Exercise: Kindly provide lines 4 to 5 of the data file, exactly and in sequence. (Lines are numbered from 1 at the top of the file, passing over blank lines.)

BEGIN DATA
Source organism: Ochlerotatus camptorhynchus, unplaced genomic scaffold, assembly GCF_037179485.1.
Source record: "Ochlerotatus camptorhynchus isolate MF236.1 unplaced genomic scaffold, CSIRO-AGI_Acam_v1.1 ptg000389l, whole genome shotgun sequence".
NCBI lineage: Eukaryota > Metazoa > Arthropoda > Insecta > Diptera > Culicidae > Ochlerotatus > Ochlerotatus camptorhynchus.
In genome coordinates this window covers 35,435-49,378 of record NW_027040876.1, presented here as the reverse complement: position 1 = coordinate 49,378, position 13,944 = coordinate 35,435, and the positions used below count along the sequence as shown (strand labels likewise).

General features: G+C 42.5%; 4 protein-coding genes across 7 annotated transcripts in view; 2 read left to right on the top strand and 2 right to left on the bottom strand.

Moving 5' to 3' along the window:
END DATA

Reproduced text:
In genome coordinates this window covers 35,435-49,378 of record NW_027040876.1, presented here as the reverse complement: position 1 = coordinate 49,378, position 13,944 = coordinate 35,435, and the positions used below count along the sequence as shown (strand labels likewise).

General features: G+C 42.5%; 4 protein-coding genes across 7 annotated transcripts in view; 2 read left to right on the top strand and 2 right to left on the bottom strand.